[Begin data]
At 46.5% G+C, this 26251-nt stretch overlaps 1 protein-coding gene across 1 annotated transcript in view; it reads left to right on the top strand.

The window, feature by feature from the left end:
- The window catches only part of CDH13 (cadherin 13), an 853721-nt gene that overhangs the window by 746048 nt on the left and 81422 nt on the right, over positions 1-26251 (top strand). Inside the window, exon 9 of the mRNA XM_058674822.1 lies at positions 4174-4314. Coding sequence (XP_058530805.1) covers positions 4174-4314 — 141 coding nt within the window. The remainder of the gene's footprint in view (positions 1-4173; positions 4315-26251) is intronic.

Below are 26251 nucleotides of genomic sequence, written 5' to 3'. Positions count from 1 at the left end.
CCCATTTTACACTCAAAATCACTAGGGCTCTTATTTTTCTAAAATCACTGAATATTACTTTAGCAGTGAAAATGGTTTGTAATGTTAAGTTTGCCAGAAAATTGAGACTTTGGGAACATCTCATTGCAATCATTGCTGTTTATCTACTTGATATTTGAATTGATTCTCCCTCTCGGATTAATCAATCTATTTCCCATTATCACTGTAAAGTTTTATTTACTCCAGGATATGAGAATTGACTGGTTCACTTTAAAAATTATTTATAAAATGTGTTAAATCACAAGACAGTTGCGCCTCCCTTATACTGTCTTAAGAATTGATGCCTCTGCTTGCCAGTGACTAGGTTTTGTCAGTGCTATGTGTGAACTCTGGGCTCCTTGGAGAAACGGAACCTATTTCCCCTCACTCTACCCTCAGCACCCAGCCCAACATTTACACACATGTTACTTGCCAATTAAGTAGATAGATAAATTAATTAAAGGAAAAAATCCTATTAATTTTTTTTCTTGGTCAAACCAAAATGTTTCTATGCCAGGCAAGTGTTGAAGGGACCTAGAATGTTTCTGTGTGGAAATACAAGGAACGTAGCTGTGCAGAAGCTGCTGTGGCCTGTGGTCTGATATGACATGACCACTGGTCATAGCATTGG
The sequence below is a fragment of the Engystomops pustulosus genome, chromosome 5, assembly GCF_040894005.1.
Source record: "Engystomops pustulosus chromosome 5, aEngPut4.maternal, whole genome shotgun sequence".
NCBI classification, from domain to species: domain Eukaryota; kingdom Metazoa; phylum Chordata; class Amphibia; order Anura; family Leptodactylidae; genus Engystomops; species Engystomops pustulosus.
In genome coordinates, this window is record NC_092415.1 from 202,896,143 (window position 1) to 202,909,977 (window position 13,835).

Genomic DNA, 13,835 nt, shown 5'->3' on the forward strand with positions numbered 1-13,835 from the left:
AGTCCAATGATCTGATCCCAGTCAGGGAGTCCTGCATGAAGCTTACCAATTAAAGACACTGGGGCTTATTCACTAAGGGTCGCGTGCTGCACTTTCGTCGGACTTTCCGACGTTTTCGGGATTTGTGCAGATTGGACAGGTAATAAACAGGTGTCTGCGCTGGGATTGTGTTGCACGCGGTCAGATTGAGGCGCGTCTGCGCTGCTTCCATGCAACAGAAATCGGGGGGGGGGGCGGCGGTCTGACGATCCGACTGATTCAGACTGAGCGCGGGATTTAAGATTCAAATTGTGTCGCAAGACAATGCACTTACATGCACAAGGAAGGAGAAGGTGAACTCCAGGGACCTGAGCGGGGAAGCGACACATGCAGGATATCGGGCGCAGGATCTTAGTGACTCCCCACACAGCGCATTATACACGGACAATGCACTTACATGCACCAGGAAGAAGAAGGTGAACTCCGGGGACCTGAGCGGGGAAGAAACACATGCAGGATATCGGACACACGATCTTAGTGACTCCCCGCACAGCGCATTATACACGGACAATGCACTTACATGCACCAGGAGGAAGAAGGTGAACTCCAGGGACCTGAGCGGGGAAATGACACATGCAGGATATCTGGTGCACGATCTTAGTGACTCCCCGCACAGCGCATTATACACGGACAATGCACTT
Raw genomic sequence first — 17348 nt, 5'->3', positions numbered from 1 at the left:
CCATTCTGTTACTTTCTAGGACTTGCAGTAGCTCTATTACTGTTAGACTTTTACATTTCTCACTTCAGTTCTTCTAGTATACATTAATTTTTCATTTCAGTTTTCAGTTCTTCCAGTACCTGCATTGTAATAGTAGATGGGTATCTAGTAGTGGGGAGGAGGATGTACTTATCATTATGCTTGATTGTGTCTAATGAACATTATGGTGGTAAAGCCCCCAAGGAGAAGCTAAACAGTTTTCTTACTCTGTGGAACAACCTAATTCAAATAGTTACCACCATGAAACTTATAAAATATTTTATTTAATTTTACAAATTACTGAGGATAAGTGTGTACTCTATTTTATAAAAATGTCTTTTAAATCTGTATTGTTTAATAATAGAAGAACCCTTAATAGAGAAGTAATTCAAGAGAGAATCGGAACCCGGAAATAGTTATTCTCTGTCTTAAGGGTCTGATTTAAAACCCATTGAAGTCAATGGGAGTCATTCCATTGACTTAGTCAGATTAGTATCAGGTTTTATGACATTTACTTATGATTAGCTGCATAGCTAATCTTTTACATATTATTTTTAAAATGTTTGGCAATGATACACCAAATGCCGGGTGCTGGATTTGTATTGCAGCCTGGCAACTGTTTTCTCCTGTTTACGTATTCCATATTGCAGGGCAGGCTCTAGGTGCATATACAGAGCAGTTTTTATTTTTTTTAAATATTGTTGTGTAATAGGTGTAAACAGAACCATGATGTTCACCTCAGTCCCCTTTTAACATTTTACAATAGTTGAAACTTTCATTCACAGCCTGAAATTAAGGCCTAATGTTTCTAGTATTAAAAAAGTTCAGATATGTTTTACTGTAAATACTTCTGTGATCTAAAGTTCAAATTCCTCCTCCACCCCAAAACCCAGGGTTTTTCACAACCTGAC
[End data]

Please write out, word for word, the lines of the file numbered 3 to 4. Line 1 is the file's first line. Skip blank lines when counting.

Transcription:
- The window catches only part of CDH13 (cadherin 13), an 853721-nt gene that overhangs the window by 746048 nt on the left and 81422 nt on the right, over positions 1-26251 (top strand). Inside the window, exon 9 of the mRNA XM_058674822.1 lies at positions 4174-4314. Coding sequence (XP_058530805.1) covers positions 4174-4314 — 141 coding nt within the window. The remainder of the gene's footprint in view (positions 1-4173; positions 4315-26251) is intronic.

Below are 26251 nucleotides of genomic sequence, written 5' to 3'. Positions count from 1 at the left end.